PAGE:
Last week, we heard that Chicago's murder rate "spiked" in 2012, with gang violence to blame. Apparently the only difference that has emerged over the course of 90 years is that the ethnicity of some of the gang members has changed.
The prediction? In another 100 years, the Chicago murder rate will most likely still be "spiking," regardless of the underlying details.
And when Hemingway moved to Paris in 1922, he noticed that "a Canadian with an income of one thousand dollars a year can live comfortably and enjoyably in Paris."
"It is from tourists who stop at the large hotels that the reports come that living in Paris is very high," Hemingway wrote. "The big hotelkeepers charge all they think the traffic can bear. But there are several hundred small hotels in all parts of Paris where an American or Canadian can live comfortably, eat at attractive restaurants and find amusement for a total expenditure of two and one half to three dollars a day."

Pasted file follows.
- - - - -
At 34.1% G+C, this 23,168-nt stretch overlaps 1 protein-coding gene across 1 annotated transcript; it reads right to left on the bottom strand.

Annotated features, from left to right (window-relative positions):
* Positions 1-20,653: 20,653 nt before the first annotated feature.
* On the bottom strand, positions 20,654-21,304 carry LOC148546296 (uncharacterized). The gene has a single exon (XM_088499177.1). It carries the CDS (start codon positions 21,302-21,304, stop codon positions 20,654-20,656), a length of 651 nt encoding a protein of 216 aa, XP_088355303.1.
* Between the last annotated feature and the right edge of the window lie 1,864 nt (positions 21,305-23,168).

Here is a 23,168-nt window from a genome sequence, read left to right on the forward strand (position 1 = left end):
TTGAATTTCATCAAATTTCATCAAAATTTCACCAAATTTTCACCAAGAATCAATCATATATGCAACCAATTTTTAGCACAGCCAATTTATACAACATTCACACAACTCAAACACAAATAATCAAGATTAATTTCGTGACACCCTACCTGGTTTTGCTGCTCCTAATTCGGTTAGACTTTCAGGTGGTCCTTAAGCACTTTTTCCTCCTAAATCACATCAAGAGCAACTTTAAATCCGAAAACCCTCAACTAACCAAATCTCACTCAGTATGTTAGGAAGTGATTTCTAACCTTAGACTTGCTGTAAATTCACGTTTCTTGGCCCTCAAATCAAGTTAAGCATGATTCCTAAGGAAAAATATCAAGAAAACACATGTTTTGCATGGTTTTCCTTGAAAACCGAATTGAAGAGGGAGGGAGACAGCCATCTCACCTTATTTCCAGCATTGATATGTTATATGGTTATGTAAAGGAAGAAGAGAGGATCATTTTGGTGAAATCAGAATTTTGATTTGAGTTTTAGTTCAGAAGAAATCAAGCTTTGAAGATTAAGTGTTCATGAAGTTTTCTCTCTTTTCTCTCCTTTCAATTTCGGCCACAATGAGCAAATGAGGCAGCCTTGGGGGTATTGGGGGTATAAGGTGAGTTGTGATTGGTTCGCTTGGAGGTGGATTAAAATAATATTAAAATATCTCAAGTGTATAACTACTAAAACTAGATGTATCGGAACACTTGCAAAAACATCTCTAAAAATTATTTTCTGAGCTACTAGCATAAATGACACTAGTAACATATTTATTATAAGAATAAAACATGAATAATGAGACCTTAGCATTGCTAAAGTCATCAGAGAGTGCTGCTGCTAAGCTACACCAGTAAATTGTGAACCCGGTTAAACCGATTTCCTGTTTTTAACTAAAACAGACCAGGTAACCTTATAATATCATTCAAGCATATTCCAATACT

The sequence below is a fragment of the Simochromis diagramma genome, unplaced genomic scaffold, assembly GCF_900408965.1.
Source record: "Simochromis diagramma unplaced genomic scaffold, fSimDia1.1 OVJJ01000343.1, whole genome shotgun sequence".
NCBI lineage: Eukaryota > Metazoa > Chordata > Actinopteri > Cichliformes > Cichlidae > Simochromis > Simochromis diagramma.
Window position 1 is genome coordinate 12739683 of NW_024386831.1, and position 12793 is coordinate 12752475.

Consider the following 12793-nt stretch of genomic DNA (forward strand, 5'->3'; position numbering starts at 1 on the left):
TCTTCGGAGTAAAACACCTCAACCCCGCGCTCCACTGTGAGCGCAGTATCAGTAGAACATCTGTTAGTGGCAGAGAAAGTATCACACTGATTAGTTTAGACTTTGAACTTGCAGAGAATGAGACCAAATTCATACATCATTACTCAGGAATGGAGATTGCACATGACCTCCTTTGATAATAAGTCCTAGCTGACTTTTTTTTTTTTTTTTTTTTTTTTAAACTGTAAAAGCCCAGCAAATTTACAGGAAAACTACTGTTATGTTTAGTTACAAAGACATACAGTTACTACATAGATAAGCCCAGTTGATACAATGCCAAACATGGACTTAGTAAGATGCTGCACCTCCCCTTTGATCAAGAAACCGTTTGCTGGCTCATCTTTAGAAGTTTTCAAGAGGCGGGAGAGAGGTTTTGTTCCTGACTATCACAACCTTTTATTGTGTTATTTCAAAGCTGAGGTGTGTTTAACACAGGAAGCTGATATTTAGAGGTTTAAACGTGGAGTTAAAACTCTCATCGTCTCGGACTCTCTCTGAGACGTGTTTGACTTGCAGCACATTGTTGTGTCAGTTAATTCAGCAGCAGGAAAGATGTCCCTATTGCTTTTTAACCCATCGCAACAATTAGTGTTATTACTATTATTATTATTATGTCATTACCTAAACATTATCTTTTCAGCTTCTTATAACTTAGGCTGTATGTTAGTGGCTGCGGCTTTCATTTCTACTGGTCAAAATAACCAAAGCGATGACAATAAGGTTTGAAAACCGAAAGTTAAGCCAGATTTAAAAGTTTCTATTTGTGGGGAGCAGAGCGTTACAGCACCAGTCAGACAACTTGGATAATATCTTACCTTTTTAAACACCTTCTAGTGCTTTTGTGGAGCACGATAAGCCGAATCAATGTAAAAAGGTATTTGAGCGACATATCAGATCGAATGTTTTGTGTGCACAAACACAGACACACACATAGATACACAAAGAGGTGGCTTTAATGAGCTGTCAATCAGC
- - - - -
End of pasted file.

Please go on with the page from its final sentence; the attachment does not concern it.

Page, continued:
As a resident of Paris myself, it's precisely the same observation that I try to convey to tourists who have trouble believing me because they frequent restaurants that charge 50 euros for a hamburger when I can buy one down the street for three euros.
The take-home message? Despite being a hub for WWII, surviving the Nazi occupation and the Holocaust, the underpinnings of Paris specifically and France in general don't change much in nearly 100 years, tourist rip-off schemes included.
This is why the system chewed up and spit out former French President Nicolas Sarkozy before he was able to make a significant dent in the country's problems, and why it was inevitable that, last week, France's Constitutional Council, around since 1958, rejected the measure proposed by Socialist President Francois Hollande to tax French millionaires at a rate of 75 percent.
Just because it's easy to get swept up in the 24-hour news cycle doesn't necessarily mean the world is changing any faster -- nor should our predictions for the new year reflect such rapid transformation. Thank you, Hemingway, for leaving us with timeless tangible proof of that.